Restenosis limits the effectiveness of stents, but the mechanisms responsible for this phenomenon remain incompletely described. Stent geometry and expansion during deployment produce alterations in vascular anatomy that may adversely affect wall shear stress (WSS) and correlate with neointimal hyperplasia. These considerations have been neglected in previous computational fluid dynamics models of stent hemodynamics. Thus we tested the hypothesis that deployment diameter and stent strut properties (e.g., number, width, and thickness) influence indexes of WSS predicted with three-dimensional computational fluid dynamics. Simulations were based on canine coronary artery diameter measurements. Stent-to-artery ratios of 1.1 or 1.2:1 were modeled, and computational vessels containing four or eight struts of two widths (0.197 or 0.329 mm) and two thicknesses (0.096 or 0.056 mm) subjected to an inlet velocity of 0.105 m/s were examined. WSS and spatial WSS gradients were calculated and expressed as a percentage of the stent and vessel area. Reducing strut thickness caused regions subjected to low WSS (<5 dyn/cm2) to decrease by ∼87%. Increasing the number of struts produced a 2.75-fold increase in exposure to low WSS. Reducing strut width also caused a modest increase in the area of the vessel experiencing low WSS. Use of a 1.2:1 deployment ratio increased exposure to low WSS by 12-fold compared with stents implanted in a 1.1:1 stent-to-vessel ratio. Thinner struts caused a modest reduction in the area of the vessel subjected to elevated WSS gradients, but values were similar for the other simulations. The results suggest that stent designs that reduce strut number and thickness are less likely to subject the vessel to distributions of WSS associated with neointimal hyperplasia.
- neointimal hyperplasia
- endovascular prosthesis
- coronary artery disease
approximately 20% of the nearly 1,000,000 stents deployed annually develop restenosis due to neointimal hyperplasia (8, 13, 15, 42, 48). Rates of restenosis vary with stent design and geometry (32, 39). These factors have also been identified as important predictors of neointimal hyperplasia (17, 50). Vascular geometry influences distributions of wall shear stress (WSS), as evidenced by branching and curvature that produce regions of low WSS. These alterations adversely affect the preferential flow environment of intravascular cells and correlate with sites of neointimal hyperplasia (21, 31, 33). Notably, all stents must be deployed to a diameter greater than that of the native vessel to securely anchor the device against the vessel wall. Computational fluid-dynamics (CFD) studies of stented vascular segments performed to date (4, 10, 23) have not addressed this technical issue. However, it is highly likely that the requirement for stent expansion beyond the luminal diameter may cause severe reductions in WSS within the stented region of the vessel. Several models in vivo have adopted a stent-to-artery diameter ratio range of 1.1–1.2:1 to limit vascular damage during deployment (11, 47), but the theoretical influence of geometric stent properties and the impact of stent-expansion diameter on distributions of WSS have not yet been comprehensively investigated. We tested the hypothesis that differences in the geometric design of an implanted stent (e.g., number, width, and thickness of struts) influence acute distributions of WSS predicted with three-dimensional (3D) CFD modeling and compared these results with those produced by a different stent-to-artery deployment ratio.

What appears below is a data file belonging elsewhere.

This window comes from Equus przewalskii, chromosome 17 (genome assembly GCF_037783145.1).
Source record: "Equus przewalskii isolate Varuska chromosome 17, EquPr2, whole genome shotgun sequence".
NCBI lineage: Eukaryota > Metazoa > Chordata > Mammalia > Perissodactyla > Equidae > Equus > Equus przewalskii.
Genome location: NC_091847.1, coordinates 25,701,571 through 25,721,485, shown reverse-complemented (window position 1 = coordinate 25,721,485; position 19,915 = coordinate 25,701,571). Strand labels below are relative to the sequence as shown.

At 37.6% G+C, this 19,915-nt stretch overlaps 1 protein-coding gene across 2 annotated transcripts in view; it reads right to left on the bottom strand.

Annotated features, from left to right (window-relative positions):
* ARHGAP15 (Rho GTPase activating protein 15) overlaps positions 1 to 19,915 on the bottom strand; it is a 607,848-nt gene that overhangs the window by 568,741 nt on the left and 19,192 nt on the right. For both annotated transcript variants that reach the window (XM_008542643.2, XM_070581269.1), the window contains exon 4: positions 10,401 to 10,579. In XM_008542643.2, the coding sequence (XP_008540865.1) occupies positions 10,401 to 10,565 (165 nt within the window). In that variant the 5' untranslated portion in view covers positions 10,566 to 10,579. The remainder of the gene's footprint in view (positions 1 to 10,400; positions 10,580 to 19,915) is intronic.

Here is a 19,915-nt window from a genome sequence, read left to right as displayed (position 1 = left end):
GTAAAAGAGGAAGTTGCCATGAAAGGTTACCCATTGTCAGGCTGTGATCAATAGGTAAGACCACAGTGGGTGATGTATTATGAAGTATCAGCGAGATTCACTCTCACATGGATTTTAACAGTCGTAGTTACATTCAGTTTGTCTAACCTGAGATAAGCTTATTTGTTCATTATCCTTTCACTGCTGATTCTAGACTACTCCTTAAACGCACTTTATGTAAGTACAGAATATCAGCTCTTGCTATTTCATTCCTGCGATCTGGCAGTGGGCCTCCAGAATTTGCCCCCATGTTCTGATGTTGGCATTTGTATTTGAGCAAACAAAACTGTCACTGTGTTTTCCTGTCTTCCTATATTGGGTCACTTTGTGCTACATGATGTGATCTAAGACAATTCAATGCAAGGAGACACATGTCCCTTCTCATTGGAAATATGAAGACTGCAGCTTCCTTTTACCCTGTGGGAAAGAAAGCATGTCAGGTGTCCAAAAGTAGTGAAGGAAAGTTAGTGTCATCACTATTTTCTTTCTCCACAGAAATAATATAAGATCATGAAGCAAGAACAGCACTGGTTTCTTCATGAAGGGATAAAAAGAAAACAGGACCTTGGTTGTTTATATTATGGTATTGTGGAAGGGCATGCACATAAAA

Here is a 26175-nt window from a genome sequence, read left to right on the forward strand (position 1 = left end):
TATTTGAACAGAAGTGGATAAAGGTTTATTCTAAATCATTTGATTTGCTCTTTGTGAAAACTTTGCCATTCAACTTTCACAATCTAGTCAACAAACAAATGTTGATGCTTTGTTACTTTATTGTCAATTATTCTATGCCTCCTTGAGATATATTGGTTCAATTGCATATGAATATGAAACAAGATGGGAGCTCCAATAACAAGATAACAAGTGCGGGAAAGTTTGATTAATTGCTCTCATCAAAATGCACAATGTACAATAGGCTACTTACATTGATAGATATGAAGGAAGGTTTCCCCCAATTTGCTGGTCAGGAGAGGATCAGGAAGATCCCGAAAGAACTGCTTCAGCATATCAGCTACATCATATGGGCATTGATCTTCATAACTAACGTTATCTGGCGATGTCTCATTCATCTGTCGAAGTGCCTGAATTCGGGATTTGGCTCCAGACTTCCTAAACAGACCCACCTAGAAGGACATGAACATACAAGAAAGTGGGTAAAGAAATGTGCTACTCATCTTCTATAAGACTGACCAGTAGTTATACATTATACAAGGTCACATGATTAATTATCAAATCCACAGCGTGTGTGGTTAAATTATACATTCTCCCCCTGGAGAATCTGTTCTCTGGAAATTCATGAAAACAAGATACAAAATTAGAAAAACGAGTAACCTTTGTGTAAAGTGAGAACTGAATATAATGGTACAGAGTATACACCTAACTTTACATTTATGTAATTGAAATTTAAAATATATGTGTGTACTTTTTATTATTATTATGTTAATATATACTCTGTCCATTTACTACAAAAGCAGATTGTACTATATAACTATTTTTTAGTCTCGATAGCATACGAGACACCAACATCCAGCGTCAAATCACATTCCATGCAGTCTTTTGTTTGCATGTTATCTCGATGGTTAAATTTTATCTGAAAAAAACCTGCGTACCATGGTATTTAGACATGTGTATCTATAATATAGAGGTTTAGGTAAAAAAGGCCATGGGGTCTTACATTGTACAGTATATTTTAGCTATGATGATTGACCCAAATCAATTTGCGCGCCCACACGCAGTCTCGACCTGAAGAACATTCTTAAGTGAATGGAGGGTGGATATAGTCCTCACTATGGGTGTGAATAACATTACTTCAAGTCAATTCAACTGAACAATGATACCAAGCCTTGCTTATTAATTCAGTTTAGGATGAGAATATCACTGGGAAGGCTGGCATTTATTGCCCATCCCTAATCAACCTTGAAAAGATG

Construction of stented vessels.
CFD models were created from measurements of canine left anterior descending coronary artery blood flow and diameter as described previously (24). Stented vessels were generated with an automated geometric-construction and mesh-generation algorithm custom designed by Matlab (Mathworks, Natick, MA). On execution of the automated algorithm, a graphical user interface was launched, which allowed manual entry of several parameters including the number, width, and thickness of stent struts to be used in creation of the computational mesh. All computational vessels were composed of structured hexahedral control volumes and exploited symmetric stent and vessel properties to model one-forth of the computational vessel. Computational vessels were created that consisted of four or eight struts using two strut widths (0.197 or 0.329 mm) and two different degrees of protrusion into the flow domain (0.096 or 0.056 mm) (Table 1, Fig. 1). The stent length was 16 mm for all simulations, and the diameter of the native vessel was 2.74 mm. Computational geometries used to examine the impact of expanded stent diameter were created by stent-to-vessel ratios of 1.1 and 1.2:1 (11, 47).